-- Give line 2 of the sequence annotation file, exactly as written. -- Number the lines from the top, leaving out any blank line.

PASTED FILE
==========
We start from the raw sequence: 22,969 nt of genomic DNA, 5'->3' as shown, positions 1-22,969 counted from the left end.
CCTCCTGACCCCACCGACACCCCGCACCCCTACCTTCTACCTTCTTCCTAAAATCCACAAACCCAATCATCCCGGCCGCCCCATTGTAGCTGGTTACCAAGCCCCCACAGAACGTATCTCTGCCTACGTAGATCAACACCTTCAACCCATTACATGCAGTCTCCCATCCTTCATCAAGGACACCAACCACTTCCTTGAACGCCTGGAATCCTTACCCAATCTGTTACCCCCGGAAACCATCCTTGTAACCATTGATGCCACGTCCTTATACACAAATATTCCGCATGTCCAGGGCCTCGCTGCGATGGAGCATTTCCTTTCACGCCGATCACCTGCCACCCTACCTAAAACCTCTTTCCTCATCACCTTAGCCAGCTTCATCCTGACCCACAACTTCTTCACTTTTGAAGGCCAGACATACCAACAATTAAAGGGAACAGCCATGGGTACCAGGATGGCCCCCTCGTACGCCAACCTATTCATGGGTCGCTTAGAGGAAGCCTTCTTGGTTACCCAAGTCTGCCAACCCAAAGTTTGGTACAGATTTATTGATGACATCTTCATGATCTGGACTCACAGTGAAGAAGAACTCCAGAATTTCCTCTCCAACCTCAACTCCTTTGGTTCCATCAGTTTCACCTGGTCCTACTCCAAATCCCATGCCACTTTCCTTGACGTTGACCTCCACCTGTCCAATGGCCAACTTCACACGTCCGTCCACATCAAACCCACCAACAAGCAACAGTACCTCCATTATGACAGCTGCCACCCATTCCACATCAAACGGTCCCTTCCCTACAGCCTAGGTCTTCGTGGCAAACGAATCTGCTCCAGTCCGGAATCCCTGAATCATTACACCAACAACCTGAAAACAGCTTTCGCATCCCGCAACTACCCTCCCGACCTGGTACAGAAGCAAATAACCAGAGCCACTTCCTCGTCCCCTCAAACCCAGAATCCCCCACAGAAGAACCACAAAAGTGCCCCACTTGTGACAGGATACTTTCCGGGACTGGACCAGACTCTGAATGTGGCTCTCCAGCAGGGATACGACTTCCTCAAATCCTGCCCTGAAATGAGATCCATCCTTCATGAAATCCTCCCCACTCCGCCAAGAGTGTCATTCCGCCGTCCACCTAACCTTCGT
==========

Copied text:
CCTCCTGACCCCACCGACACCCCGCACCCCTACCTTCTACCTTCTTCCTAAAATCCACAAACCCAATCATCCCGGCCGCCCCATTGTAGCTGGTTACCAAGCCCCCACAGAACGTATCTCTGCCTACGTAGATCAACACCTTCAACCCATTACATGCAGTCTCCCATCCTTCATCAAGGACACCAACCACTTCCTTGAACGCCTGGAATCCTTACCCAATCTGTTACCCCCGGAAACCATCCTTGTAACCATTGATGCCACGTCCTTATACACAAATATTCCGCATGTCCAGGGCCTCGCTGCGATGGAGCATTTCCTTTCACGCCGATCACCTGCCACCCTACCTAAAACCTCTTTCCTCATCACCTTAGCCAGCTTCATCCTGACCCACAACTTCTTCACTTTTGAAGGCCAGACATACCAACAATTAAAGGGAACAGCCATGGGTACCAGGATGGCCCCCTCGTACGCCAACCTATTCATGGGTCGCTTAGAGGAAGCCTTCTTGGTTACCCAAGTCTGCCAACCCAAAGTTTGGTACAGATTTATTGATGACATCTTCATGATCTGGACTCACAGTGAAGAAGAACTCCAGAATTTCCTCTCCAACCTCAACTCCTTTGGTTCCATCAGTTTCACCTGGTCCTACTCCAAATCCCATGCCACTTTCCTTGACGTTGACCTCCACCTGTCCAATGGCCAACTTCACACGTCCGTCCACATCAAACCCACCAACAAGCAACAGTACCTCCATTATGACAGCTGCCACCCATTCCACATCAAACGGTCCCTTCCCTACAGCCTAGGTCTTCGTGGCAAACGAATCTGCTCCAGTCCGGAATCCCTGAATCATTACACCAACAACCTGAAAACAGCTTTCGCATCCCGCAACTACCCTCCCGACCTGGTACAGAAGCAAATAACCAGAGCCACTTCCTCGTCCCCTCAAACCCAGAATCCCCCACAGAAGAACCACAAAAGTGCCCCACTTGTGACAGGATACTTTCCGGGACTGGACCAGACTCTGAATGTGGCTCTCCAGCAGGGATACGACTTCCTCAAATCCTGCCCTGAAATGAGATCCATCCTTCATGAAATCCTCCCCACTCCGCCAAGAGTGTCATTCCGCCGTCCACCTAACCTTCGT